When I think of the values and practices of worship of Muslim people in general, I think of the unscrupulous behavior of so-called Christian men I encounter every day, and how hypocritical it is for western women to judge one more harshly than the other. Once I noticed an Uber driver staring at my cleavage then starting to ask me questions to see how drunk I was. People’s response to this story, including my own, was to never get in an Uber alone, drunk, with too much skin showing. We do this because it’s easier to control our own behavior than the behavior of strange men (when taking no control isn’t an option).

It’s not just the clothes, it’s also the obsession with alcohol. So many social interactions somehow revolve around having alcoholic drinks. And involve being exposed to music that can be less than pleasant, if not outright offensive.

Brazilian Carnaval is the ultimate indulgence in indecency, alcohol and provocative music. In religious theory, Carnaval is a pre-lent celebration, which is meant to be followed by an observance of how Jesus fasted in the desert and resisted all sorts of temptation. We celebrate that by dialing all temptations up to eleven. The word Carnaval even comes from the Latin Carnis levare, meaning to “turn away from the flesh”. Clearly, we take that and do the exact opposite.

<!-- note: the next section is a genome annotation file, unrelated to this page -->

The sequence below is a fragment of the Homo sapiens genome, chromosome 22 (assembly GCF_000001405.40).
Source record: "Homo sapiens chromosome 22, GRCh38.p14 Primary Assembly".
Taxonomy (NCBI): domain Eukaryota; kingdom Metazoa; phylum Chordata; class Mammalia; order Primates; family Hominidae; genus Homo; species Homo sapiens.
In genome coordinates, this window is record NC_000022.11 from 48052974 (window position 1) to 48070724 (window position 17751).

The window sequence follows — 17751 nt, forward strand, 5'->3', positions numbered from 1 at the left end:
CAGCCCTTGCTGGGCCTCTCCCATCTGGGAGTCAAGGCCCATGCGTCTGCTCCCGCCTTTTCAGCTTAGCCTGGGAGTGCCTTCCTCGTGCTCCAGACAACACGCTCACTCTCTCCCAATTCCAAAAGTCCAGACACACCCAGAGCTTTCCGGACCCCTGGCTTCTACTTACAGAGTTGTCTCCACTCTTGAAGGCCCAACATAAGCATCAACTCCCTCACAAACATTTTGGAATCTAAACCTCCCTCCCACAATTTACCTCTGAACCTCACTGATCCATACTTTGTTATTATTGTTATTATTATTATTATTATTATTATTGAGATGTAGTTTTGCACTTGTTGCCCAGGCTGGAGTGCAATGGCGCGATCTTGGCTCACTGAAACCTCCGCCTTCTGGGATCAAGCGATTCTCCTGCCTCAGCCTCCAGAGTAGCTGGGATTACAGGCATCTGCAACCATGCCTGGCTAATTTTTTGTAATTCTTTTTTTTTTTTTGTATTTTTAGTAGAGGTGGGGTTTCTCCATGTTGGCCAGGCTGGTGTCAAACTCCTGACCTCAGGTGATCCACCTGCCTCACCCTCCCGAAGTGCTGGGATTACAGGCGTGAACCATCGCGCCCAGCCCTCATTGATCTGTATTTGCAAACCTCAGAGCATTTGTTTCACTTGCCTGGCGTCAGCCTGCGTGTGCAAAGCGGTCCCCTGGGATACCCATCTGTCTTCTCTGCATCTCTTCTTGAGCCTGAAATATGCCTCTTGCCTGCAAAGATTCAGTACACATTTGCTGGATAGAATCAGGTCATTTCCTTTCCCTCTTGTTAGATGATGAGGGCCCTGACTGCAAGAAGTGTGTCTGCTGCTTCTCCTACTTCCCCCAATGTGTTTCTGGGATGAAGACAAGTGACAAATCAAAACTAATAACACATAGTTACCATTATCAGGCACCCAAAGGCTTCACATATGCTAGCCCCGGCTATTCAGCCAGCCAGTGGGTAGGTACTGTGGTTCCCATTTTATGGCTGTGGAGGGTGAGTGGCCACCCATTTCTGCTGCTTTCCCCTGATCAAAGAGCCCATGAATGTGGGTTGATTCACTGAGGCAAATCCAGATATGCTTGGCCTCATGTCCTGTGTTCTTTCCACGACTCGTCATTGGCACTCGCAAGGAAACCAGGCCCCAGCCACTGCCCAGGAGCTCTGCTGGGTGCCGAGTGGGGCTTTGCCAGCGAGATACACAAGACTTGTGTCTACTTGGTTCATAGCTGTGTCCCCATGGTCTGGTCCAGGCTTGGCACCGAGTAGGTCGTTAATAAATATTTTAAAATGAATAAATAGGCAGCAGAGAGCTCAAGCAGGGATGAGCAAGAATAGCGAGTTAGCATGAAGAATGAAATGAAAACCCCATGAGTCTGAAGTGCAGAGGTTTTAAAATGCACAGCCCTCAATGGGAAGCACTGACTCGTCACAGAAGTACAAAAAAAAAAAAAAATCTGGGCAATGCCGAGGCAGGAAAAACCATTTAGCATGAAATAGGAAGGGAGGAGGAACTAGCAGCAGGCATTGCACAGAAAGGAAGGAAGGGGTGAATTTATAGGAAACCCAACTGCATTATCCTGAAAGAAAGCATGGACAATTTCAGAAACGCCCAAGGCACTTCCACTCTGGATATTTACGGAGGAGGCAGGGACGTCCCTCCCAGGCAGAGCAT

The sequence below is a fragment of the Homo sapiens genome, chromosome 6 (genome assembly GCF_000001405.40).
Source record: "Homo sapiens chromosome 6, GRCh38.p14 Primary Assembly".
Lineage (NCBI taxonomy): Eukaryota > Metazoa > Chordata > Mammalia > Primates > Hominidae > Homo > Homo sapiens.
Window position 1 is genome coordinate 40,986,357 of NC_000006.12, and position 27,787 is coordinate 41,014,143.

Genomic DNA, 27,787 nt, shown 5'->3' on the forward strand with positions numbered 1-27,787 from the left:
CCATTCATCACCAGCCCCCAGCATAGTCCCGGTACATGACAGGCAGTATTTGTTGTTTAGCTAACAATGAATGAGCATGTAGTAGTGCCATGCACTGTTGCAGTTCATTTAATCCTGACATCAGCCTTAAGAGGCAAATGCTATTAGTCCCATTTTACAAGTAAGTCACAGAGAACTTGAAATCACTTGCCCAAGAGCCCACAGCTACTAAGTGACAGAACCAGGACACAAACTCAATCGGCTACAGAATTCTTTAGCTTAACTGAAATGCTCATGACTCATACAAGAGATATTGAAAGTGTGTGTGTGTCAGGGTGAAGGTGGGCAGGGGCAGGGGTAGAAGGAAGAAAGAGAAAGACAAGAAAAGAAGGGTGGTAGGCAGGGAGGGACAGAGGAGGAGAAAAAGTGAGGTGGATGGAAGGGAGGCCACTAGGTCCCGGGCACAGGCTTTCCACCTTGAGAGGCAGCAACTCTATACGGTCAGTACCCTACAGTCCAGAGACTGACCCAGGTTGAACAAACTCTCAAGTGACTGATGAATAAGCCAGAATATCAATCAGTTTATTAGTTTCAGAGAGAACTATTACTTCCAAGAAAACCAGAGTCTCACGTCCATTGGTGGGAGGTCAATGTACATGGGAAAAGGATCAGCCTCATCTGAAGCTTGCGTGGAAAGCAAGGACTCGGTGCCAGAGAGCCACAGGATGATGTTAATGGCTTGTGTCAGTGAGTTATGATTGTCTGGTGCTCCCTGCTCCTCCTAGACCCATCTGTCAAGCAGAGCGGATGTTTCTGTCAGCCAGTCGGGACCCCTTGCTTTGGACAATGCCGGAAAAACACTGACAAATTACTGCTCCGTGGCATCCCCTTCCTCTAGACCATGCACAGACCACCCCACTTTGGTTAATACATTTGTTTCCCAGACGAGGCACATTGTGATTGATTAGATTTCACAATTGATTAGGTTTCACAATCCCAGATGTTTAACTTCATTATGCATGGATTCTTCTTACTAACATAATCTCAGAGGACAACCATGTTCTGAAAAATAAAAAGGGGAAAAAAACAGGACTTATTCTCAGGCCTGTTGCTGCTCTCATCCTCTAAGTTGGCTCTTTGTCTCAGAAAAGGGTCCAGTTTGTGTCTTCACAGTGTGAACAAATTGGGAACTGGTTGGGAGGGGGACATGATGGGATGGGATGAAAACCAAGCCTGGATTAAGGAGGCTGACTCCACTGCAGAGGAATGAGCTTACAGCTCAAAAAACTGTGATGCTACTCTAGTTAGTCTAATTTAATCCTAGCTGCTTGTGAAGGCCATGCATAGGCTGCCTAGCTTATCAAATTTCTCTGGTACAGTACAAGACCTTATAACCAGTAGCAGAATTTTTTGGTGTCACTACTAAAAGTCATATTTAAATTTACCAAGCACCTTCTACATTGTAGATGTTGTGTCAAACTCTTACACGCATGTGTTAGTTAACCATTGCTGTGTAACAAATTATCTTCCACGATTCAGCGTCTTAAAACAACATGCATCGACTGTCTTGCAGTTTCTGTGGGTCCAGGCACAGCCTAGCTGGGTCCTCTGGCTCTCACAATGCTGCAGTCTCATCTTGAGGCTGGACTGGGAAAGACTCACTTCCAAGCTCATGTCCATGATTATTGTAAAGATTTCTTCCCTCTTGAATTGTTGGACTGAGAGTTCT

The last Globeleza, name given to the “mascot” of broadcasted Carnaval. The tradition did not survive the pandemic due to accusations of sexism and racism upon its attempted return this year.

There is something special to refraining from music and alcohol, and beginning to dress modestly. It imposes a shift in paradigm and may force us to look at things that are perhaps more authentic in ourselves. How are we really feeling? Do we want to be in this place, with these people? What do we want in life, and what are our values?

There is power in music, drugs and clothing — Spiritual power. There is a reason for prayer and chants. There is a reason for religious dietary restrictions and sacred hallucinogenic substances. There is significance in religious garments. These may not hold meaning for everyone equally, but they have endured as practices for millennia in pretty much all human-occupied corners of the planet.

If we take a moment through fasting and prayer, or abstaining from music, drugs and alcohol, this moment may connect us to something a bit truer about ourselves — what do we worship? We all worship something, whether we are conscious of its divine nature or not.

To broadly state Islam is oppressive implies there is no room for Muslims in a world envisioned as equitable. This rhetoric implicitly aims to legitimize the extermination of a major, non-western segment of the world population, in a literal or epistemological sense. And ethnic or religious extermination is sort of an integral part of fascism.

Muslims are as diverse as Christians and have as much the right to practice their faith as we have the right to crack down on vile abuses of power which permeate all segments of society, everywhere in the world. Perhaps we ought to be asking ourselves how we can make room for Muslims in an equitable society. How to make room for all epistemological traditions to flourish into new eras.